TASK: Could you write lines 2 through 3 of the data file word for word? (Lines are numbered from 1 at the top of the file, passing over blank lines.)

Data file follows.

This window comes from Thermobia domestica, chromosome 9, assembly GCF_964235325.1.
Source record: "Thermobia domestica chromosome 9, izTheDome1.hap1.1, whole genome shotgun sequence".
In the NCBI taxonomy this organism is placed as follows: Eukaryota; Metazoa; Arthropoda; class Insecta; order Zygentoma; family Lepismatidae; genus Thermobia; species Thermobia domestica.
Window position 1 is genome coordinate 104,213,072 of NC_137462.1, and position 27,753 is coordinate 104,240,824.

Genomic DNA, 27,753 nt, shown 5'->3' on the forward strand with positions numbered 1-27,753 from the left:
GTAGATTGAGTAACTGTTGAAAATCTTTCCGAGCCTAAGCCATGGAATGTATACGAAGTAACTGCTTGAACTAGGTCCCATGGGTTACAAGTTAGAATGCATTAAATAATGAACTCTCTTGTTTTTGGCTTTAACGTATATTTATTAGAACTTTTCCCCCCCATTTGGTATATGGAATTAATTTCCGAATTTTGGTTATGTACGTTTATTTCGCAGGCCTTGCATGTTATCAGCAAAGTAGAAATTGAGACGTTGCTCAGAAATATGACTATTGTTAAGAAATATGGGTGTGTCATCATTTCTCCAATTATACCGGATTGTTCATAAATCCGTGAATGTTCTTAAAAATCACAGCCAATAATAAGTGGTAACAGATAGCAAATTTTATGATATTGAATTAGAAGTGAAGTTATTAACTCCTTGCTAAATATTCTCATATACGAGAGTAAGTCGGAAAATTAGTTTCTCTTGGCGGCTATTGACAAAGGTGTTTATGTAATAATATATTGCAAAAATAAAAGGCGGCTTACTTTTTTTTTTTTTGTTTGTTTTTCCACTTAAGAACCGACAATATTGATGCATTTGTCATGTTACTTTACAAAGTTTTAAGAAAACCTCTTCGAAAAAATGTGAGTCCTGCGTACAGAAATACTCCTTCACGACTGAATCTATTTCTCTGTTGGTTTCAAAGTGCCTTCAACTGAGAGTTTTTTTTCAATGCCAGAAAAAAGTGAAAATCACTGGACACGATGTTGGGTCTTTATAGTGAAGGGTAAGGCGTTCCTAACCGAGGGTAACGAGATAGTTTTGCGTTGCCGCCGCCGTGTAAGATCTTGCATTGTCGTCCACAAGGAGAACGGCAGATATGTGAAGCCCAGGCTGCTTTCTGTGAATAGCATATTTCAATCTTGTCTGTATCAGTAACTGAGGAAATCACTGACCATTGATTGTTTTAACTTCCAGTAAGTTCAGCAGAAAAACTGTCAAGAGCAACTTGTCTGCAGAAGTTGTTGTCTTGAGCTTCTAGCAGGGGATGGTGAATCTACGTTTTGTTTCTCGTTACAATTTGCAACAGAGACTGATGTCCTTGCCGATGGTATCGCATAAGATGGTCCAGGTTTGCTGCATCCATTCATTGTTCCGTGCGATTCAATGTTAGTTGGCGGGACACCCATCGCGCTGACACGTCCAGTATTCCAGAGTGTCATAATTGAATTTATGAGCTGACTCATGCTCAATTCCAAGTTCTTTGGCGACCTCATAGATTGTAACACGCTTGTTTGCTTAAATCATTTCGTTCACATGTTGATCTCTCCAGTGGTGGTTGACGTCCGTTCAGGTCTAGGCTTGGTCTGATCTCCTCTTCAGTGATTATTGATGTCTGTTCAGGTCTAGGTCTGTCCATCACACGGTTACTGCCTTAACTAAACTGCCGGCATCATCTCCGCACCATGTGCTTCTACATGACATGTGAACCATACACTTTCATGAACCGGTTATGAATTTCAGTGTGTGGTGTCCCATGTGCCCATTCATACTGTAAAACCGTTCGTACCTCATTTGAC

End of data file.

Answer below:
Source record: "Thermobia domestica chromosome 9, izTheDome1.hap1.1, whole genome shotgun sequence".
In the NCBI taxonomy this organism is placed as follows: Eukaryota; Metazoa; Arthropoda; class Insecta; order Zygentoma; family Lepismatidae; genus Thermobia; species Thermobia domestica.